Steve and Fred sat down to dinner at a local diner.
"My sister got an abortion yesterday," Fred said.
"Is she okay?" Steve said.
"I don't think so. I don't see how anybody could be when they make a decision like that. I know the kids not okay," Fred said.
"You sound upset with her decision," Steve said.
"She didn't talk to me about it first."
"You talk over every little thing with your sister?" Steve said. "You're a little old for that. Doesn't sound like any of your business."
"Maybe," Fred said, "I don't know about that."
"What do you mean?"
"I think something like abortion is everyone's business," Fred said.
"You having some issues with your ovaries you want to talk about?" Steve chided, "Fallopian tubes acting up on you?"
"Don't give me that shit about being a man and having no call about what women do with their bodies," Fred said, "I'm talking about children."
"I just don't think you should have an opinion on something that you can't understand," Steve said, "Do you think your sister is a bad person?"
"No," Fred said, "She's not a bad person. One action doesn't define a person. I do think abortion is wrong and I feel pretty lucky that I don't have the ability to have that kind of temptation in my life."
"Yeah," Steve said, "By now you would have had about three abortions and I would have had at least two."
"This isn't funny Steve."
"I didn't say it was," Steve said, "You going to order?"
Fred hadn't noticed the waitress at their booth. They ordered coffee and omelets. The waitress went to the counter to give the order to the cook.
"I'm not mad at my sister," Fred said, "I'm worried about her."
"It's the law of the land," Steve said, "You have to follow the law of the land. You don't want women having back alley abortions like it was before Roe vs. Wade."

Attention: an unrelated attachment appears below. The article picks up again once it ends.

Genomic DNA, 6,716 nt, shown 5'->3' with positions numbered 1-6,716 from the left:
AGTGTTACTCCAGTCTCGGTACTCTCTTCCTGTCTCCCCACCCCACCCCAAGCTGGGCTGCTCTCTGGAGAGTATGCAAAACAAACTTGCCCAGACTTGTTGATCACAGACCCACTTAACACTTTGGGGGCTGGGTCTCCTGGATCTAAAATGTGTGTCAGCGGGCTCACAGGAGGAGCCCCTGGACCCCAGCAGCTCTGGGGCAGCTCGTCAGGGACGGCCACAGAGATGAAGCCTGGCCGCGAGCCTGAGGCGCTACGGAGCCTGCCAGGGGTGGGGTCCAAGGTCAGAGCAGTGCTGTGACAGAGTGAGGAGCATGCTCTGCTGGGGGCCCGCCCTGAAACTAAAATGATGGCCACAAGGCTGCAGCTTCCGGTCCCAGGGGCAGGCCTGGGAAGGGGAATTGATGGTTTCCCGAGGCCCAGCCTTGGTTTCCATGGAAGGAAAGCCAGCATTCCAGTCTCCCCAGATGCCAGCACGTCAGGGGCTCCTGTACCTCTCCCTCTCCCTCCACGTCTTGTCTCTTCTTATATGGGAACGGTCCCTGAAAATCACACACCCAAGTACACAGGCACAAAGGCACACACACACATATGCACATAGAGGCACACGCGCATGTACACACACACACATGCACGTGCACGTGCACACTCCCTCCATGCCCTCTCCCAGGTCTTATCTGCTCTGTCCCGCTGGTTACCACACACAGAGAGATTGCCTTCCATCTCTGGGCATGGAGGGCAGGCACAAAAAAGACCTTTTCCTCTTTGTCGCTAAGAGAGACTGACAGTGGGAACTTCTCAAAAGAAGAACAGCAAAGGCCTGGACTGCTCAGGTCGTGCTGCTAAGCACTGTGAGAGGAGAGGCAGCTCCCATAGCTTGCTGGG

"I don't want women getting hurt," Fred said, "Don't you just get a bad feeling in your gut when you think about abortion. Don't you just get a feeling that it isn't right."
"I do. It's ugly business," Steve said.
"I've been thinking about it for awhile. Even before my sister had one," Fred said, "I used to be pro-choice. My parent's are."
"What flipped you?" Steve asked.
"I'm a Christian and..."
"Don't give me any of that shit," Fred said, "I'm a Christian too AND pro-choice."
"It's not like that. We've been friends for a long time just hear me out. Part of my beliefs about people is that they have souls and are built for eternity. I believe that all children have souls. What I don't know is when those souls are placed in the bodies. I can't tell for sure if a human has a soul when he's a single cell, a hundred or a million."
"What are you getting at?" Steve said.
"I'm a cautious man," Fred said, "I could be wrong and when I get to heaven Jesus will tell me the whole soul thing doesn't happen until about six month's gestation or something. But I figure if that's the case, I was just being careful with something I don't understand."
"So if the soul is there at conception..."
"If the soul is there at the moment of conception, at the moment the tissue becomes viable, then you're talking about a life built for eternity. If that's the case then abortion is the termination of human life. It is big people killing the smallest and most vulnerable of our population. It is someone taking the life of something God has blessed with a part of himself."
"But you don't really know that," Steve said.
"I don't," Fred said, "Like I said, I'm a cautious man."